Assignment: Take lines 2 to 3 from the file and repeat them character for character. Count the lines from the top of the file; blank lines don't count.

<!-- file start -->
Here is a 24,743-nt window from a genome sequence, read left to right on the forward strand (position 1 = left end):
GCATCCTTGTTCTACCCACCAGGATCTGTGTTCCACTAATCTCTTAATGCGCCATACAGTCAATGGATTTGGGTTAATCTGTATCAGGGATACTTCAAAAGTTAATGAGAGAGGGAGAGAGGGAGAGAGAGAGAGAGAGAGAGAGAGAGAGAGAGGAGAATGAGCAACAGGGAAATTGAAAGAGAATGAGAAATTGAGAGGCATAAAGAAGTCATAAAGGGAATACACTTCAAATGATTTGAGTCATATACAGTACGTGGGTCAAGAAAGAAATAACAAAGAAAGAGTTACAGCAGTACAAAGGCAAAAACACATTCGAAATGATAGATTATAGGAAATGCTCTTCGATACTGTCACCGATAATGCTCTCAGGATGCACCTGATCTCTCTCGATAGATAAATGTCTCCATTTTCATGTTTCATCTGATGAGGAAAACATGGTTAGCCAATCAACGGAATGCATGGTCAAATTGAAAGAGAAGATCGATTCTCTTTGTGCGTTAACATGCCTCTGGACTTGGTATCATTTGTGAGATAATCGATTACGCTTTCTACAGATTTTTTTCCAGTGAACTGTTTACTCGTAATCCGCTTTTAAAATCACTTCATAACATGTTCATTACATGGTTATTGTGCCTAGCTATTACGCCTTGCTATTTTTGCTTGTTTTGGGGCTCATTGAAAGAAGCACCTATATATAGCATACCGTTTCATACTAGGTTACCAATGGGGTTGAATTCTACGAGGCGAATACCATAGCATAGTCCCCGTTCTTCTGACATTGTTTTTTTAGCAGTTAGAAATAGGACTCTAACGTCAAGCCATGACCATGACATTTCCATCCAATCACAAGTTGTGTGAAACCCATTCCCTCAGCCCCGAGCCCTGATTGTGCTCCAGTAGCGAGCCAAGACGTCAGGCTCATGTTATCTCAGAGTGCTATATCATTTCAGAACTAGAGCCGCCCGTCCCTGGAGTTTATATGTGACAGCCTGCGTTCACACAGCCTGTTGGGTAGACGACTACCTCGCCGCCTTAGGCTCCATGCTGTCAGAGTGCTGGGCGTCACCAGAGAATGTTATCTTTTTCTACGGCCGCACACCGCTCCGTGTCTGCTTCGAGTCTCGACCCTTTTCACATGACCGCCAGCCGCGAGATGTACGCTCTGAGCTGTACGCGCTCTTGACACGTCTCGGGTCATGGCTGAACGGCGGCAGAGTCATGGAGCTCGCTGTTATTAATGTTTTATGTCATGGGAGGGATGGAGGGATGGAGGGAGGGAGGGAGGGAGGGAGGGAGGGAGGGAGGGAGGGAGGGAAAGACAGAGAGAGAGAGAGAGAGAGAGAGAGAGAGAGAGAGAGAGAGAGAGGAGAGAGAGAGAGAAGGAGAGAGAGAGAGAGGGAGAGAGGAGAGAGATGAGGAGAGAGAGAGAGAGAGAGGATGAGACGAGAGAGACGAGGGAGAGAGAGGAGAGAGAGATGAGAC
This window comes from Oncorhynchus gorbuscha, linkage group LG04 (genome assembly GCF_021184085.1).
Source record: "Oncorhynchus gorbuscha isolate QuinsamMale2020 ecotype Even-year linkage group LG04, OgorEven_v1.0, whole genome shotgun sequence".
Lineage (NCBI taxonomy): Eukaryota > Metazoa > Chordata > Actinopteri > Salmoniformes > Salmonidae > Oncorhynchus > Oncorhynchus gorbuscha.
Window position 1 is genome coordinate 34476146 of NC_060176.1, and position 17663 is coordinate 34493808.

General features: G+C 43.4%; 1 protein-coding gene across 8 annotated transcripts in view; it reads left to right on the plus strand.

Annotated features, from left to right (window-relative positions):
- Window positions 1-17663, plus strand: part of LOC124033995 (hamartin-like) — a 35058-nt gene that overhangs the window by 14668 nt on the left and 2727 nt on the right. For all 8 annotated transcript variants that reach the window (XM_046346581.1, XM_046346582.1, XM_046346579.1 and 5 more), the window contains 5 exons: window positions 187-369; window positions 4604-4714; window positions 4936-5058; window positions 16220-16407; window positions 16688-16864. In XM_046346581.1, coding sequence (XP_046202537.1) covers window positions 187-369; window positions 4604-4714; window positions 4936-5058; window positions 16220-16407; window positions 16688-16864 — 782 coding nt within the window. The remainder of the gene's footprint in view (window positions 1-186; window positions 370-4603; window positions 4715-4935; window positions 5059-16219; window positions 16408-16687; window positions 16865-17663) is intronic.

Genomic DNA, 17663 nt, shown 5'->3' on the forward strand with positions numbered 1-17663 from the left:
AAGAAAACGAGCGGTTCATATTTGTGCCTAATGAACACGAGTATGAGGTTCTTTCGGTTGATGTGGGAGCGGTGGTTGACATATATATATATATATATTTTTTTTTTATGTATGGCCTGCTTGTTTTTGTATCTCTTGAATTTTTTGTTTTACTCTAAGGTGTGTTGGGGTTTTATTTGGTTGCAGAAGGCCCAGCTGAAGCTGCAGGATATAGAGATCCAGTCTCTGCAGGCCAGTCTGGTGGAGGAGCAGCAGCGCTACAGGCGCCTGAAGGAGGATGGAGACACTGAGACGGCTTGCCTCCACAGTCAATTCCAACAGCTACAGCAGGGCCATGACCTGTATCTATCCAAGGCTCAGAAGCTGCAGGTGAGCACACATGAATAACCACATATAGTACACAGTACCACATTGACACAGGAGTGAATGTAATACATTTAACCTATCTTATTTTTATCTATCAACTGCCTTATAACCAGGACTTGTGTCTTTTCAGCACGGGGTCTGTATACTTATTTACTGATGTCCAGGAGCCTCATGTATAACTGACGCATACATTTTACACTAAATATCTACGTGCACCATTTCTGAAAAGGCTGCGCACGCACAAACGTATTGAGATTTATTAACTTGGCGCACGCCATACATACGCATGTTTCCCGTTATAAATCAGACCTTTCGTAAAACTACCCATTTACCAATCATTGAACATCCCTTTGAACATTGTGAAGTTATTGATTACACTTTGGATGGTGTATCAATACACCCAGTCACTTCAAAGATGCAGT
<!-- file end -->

GCATCCTTGTTCTACCCACCAGGATCTGTGTTCCACTAATCTCTTAATGCGCCATACAGTCAATGGATTTGGGTTAATCTGTATCAGGGATACTTCAAAAGTTAATGAGAGAGGGAGAGAGGGAGAGAGAGAGAGAGAGAGAGAGAGAGAGAGAGGAGAATGAGCAACAGGGAAATTGAAAGAGAATGAGAAATTGAGAGGCATAAAGAAGTCATAAAGGGAATACACTTCAAATGATTTGAGTCATATACAGTACGTGGGTCAAGAAAGAAATAACAAAGAAAGAGTTACAGCAGTACAAAGGCAAAAACACATTCGAAATGATAGATTATAGGAAATGCTCTTCGATACTGTCACCGATAATGCTCTCAGGATGCACCTGATCTCTCTCGATAGATAAATGTCTCCATTTTCATGTTTCATCTGATGAGGAAAACATGGTTAGCCAATCAACGGAATGCATGGTCAAATTGAAAGAGAAGATCGATTCTCTTTGTGCGTTAACATGCCTCTGGACTTGGTATCATTTGTGAGATAATCGATTACGCTTTCTACAGATTTTTTTCCAGTGAACTGTTTACTCGTAATCCGCTTTTAAAATCACTTCATAACATGTTCATTACATGGTTATTGTGCCTAGCTATTACGCCTTGCTATTTTTGCTTGTTTTGGGGCTCATTGAAAGAAGCACCTATATATAGCATACCGTTTCATACTAGGTTACCAATGGGGTTGAATTCTACGAGGCGAATACCATAGCATAGTCCCCGTTCTTCTGACATTGTTTTTTTAGCAGTTAGAAATAGGACTCTAACGTCAAGCCATGACCATGACATTTCCATCCAATCACAAGTTGTGTGAAACCCATTCCCTCAGCCCCGAGCCCTGATTGTGCTCCAGTAGCGAGCCAAGACGTCAGGCTCATGTTATCTCAGAGTGCTATATCATTTCAGAACTAGAGCCGCCCGTCCCTGGAGTTTATATGTGACAGCCTGCGTTCACACAGCCTGTTGGGTAGACGACTACCTCGCCGCCTTAGGCTCCATGCTGTCAGAGTGCTGGGCGTCACCAGAGAATGTTATCTTTTTCTACGGCCGCACACCGCTCCGTGTCTGCTTCGAGTCTCGACCCTTTTCACATGACCGCCAGCCGCGAGATGTACGCTCTGAGCTGTACGCGCTCTTGACACGTCTCGGGTCATGGCTGAACGGCGGCAGAGTCATGGAGCTCGCTGTTATTAATGTTTTATGTCATGGGAGGGATGGAGGGATGGAGGGAGGGAGGGAGGGAGGGAGGGAGGGAGGGAGGGAGGGAGGGAAAGACAGAGAGAGAGAGAGAGAGAGAGAGAGAGAGAGAGAGAGAGAGAGAGGAGAGAGAGAGAGAAGGAGAGAGAGAGAGAGGGAGAGAGGAGAGAGATGAGGAGAGAGAGAGAGAGAGAGGATGAGACGAGAGAGACGAGGGAGAGAGAGGAGAGAGAGATGAGAC
This window comes from Oncorhynchus gorbuscha, linkage group LG04 (genome assembly GCF_021184085.1).